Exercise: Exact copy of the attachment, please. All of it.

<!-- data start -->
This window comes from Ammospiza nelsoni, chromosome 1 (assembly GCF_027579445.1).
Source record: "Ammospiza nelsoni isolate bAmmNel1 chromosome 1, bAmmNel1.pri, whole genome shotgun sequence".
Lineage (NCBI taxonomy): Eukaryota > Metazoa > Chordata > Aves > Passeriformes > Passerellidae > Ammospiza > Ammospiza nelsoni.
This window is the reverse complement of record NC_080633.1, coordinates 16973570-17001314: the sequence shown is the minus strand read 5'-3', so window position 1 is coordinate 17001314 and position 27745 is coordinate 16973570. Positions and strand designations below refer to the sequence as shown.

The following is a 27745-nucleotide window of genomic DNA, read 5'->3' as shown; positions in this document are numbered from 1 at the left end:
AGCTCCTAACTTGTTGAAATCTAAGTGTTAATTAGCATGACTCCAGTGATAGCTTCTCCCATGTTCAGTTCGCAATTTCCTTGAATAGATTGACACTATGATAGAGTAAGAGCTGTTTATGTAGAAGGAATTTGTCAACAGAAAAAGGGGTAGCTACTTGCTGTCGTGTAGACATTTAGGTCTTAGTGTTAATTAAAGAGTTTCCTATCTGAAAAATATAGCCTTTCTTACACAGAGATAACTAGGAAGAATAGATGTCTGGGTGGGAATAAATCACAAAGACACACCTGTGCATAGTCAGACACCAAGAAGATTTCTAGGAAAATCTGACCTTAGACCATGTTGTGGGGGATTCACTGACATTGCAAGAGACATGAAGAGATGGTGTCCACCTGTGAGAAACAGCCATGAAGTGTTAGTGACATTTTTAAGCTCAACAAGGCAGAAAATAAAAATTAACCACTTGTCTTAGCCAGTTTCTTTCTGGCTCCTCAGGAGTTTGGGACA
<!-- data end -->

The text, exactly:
This window comes from Ammospiza nelsoni, chromosome 1 (assembly GCF_027579445.1).
Source record: "Ammospiza nelsoni isolate bAmmNel1 chromosome 1, bAmmNel1.pri, whole genome shotgun sequence".
Lineage (NCBI taxonomy): Eukaryota > Metazoa > Chordata > Aves > Passeriformes > Passerellidae > Ammospiza > Ammospiza nelsoni.
This window is the reverse complement of record NC_080633.1, coordinates 16973570-17001314: the sequence shown is the minus strand read 5'-3', so window position 1 is coordinate 17001314 and position 27745 is coordinate 16973570. Positions and strand designations below refer to the sequence as shown.

The following is a 27745-nucleotide window of genomic DNA, read 5'->3' as shown; positions in this document are numbered from 1 at the left end:
AGCTCCTAACTTGTTGAAATCTAAGTGTTAATTAGCATGACTCCAGTGATAGCTTCTCCCATGTTCAGTTCGCAATTTCCTTGAATAGATTGACACTATGATAGAGTAAGAGCTGTTTATGTAGAAGGAATTTGTCAACAGAAAAAGGGGTAGCTACTTGCTGTCGTGTAGACATTTAGGTCTTAGTGTTAATTAAAGAGTTTCCTATCTGAAAAATATAGCCTTTCTTACACAGAGATAACTAGGAAGAATAGATGTCTGGGTGGGAATAAATCACAAAGACACACCTGTGCATAGTCAGACACCAAGAAGATTTCTAGGAAAATCTGACCTTAGACCATGTTGTGGGGGATTCACTGACATTGCAAGAGACATGAAGAGATGGTGTCCACCTGTGAGAAACAGCCATGAAGTGTTAGTGACATTTTTAAGCTCAACAAGGCAGAAAATAAAAATTAACCACTTGTCTTAGCCAGTTTCTTTCTGGCTCCTCAGGAGTTTGGGACA